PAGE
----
Connection of the tow tongue 71 to the towing vehicle cannot be accomplished as in the case of the usual trailer since tow tongue 71 is subjected to a high rotating moment, indicated by arrow 104 in FIG. 8, due to the axially offset mass of disabled vehicle 13, thus placing a lifting action on the forward end 106 of the tongue. It is important that forward end 106 be connected to the towing vehicle in an articulated joint 107 so as to provide better handling of the vehicle train around corners and over uneven terrain. However, in the present case the reversal of force at end 106, i.e., a vertical thrust instead of the usual downward thrust, makes the ordinary ball and socket trailer hitch unsuitable for use at this point. Also, because of the acting moment 104 and upper thrust on tongue end 106, the rear wheels of towing vehicle 16 would be raised from the roadway due to the load of disabled vehicle 13 so as to render the towing vehicle inoperable. I have overcome the above problems and at the same time provided important advantages by first inverting the customary orientation of the ball and socket trailer hitch so that the socket member 108 applied to the forward end 106 of the tongue will bear upwardly against an inverted ball 109 carried by section 111 integrally secured to the chassis frame connecting part 72 of the towing vehicle. Of importance in the present invention, part 72 is connected integrally with the frame 112 of the towing vehicle. Secondly, means 113 is provided in spanning relation across the ball and socket joint to restrain the upward bowing of this joint so that the upward thrust of the trailer "tongue is transferred to the longitudinal frame 112 to counteract the lifting action of the disabled vehicle on the rear end of the towing vehicle. The construction as described will permit the use of ordinary passenger vehicles for picking up and towing very heavy disabled vehicles.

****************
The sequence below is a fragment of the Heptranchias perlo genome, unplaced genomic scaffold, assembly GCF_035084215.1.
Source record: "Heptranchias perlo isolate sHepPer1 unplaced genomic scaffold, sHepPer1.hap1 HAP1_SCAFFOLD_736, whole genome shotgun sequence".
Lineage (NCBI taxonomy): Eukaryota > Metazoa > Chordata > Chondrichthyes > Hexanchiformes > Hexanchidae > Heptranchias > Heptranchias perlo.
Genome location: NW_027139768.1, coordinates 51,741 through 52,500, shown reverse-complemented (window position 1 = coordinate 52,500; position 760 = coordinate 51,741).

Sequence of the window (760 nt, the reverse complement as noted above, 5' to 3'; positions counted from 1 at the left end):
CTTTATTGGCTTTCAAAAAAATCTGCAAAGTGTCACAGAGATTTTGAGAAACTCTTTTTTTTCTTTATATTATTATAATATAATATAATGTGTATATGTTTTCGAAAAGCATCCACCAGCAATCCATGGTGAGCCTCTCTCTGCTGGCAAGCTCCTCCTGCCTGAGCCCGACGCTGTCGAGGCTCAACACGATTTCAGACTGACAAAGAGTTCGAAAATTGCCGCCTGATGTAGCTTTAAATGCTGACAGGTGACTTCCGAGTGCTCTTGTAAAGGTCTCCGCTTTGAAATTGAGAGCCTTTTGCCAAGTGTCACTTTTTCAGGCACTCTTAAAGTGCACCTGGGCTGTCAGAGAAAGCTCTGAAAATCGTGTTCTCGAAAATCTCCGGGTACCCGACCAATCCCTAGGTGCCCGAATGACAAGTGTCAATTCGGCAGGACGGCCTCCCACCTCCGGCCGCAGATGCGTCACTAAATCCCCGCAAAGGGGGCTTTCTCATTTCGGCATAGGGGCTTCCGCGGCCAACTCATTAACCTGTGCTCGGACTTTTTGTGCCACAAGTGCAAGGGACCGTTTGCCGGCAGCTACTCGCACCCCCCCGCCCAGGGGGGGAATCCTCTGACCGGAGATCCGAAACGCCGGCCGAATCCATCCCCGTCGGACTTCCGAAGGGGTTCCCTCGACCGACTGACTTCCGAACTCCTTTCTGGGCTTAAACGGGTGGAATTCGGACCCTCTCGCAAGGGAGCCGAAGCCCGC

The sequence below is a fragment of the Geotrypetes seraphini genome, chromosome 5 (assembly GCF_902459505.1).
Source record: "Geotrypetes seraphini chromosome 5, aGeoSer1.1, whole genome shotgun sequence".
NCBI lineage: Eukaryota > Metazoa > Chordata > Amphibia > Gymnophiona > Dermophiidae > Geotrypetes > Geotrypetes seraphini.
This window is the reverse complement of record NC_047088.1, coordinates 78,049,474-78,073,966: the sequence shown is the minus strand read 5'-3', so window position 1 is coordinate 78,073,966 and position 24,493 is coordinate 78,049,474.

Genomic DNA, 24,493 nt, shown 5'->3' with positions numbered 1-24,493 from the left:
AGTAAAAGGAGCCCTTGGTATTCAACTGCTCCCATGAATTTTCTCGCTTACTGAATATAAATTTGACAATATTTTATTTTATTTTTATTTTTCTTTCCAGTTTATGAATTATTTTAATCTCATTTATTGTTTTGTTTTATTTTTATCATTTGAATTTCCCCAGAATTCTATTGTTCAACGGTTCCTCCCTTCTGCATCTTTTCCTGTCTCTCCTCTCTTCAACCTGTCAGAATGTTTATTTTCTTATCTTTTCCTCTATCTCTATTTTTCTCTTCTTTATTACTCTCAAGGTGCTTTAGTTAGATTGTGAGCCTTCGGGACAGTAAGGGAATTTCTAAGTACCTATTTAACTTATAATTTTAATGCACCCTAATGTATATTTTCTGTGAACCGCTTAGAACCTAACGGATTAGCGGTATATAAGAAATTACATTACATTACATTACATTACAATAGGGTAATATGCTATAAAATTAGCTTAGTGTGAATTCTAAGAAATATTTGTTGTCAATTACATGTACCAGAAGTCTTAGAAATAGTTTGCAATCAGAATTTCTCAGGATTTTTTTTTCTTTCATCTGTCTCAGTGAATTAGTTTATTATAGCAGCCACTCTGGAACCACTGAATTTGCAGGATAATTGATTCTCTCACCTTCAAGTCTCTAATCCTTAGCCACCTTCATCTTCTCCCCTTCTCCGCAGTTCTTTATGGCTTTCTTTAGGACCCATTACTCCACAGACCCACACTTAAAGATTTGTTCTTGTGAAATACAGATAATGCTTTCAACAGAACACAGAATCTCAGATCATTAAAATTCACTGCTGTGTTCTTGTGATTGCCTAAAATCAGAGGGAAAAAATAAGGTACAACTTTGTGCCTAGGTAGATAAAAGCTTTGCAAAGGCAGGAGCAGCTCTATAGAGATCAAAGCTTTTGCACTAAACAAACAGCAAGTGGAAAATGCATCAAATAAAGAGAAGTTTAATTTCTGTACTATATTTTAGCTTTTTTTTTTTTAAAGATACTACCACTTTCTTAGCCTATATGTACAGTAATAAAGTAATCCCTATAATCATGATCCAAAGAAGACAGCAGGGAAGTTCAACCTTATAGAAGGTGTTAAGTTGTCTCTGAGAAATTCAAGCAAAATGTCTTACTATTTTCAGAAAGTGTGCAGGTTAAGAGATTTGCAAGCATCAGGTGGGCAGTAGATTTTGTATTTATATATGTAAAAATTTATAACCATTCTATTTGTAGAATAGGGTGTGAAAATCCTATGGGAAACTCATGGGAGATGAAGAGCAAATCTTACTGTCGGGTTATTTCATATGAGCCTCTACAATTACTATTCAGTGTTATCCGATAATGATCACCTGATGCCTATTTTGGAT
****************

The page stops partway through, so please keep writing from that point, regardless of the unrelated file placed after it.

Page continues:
It is also desirable that the restraining of the upward bowing of the articulated joint 107 be accomplished with resilient action and, accordingly, means 113 here comprises an elongated spring member which is connected at one end 114 to section 111 and at its other end 116 to tongue 71 in spaced relation to ball socket section 108; and since articulation is to be restrained rather than prevented, the forward end 114 of the spring member is connected to section 111 for relative rotary displacement about a vertical axis, and the con.- nection of spring member end 116 to the tow tongue provides for relative longitudinal displacement between the spring member and tongue. I have found that a useful anti-sway function can be additionally provided by using a pair of spring members 113 and 113a having forward ends 1 14 and 1 14a journaled in section 111 by pins and 115a on opposite sides of and for rotation about axes parallel to the vertical axis of the ball and socket joint 107; and diverging members 113 and 113a rearwardly in parallel relation to tongue rails 83 and 84 and securing the rearward ends 116 and 116a of the spring members in brackets 117 and 118 carried by rails 83 and 84, the spring ends being held down in the brackets but permitted longitudinal sliding action therein. It will thus be seen that pressing down on spring ends 116 and 116a will exert a counter rotating force around ball joint 107 to effect a resilient preloading of the structure. Preferably, and as here shown, brackets 117 and 118 are formed to provide adjustment in the spacing between spring ends 116-116a and the tongue to thereby provide selective preloading of the spring members Each bracket here comprises a rigidly set vertical rail 117a upon which is mounted for vertical reciprocation a spring retaining section 117b. A bolt 1170 may be mounted thru any of a plurality of spaced registering openings 1 17d in the rail andsection for adjustably securing the spring retaining section in selected vertical position on the rail. Normally sections 108 and 111 will be factory assembled to provide desired preloading upon fastening of spring members 113-113a into brackets 117-118. As will be observed, these spring members may be swung about their pivoted forward ends into and out of the brackets. Contrary to the usual trailer hitch construction, the entire ball and socket joint 107 and section 111 are preferably permanently connected and remain with the carriage 11. Section 111 is here formed with a forwardly extending shank 119 for demountable telescopic attachment to frame connecting part 72 of the towing vehicle. Thus the carriage may be used with any of a plurality of towing vehicles having telescopic frame part 72 located at a predetermined elevation for receiving sections 111. Spring members 113-113a will be released from brackets 117-118 prior to attachment of sections 72 and 1 11, and be similarly detached prior to removal of sections 111 from part 72. As will be seen in FIGS. 1 and 2 the forward ends 114 and 114a of spring members 113 and 113a are secured, as by pins and 120a, in channel shaped hinge pieces and 125a which are in turn secured to section 111 by vertical hinge pins 115 and 115a. Accordingly, downwardly applied force to the opposite, forward, ends 116 and 1116a of spring members 113 and 113a will cause a rocking of the ball and socket joint 107 and section 111 in a clockwise direction, as seen in FIG. 1, and an elevation of shank 119. However, with shank 119 telescopically engaged with frame part 72 of the towing vehicle, the forgoing moment is resisted by the entire weight of the towing vehicle. Since the lever arm distance between the center of mass of the towing vehicle and wheels 17 and 18 (functioning as a fulcrum) is very much greater than the lever arm distance between the wheels and the forward end of the disabled vehicle being towed, a relatively lightweight towing vehicle may easily pick up one end, and tow, a very much heavier disabled vehicle.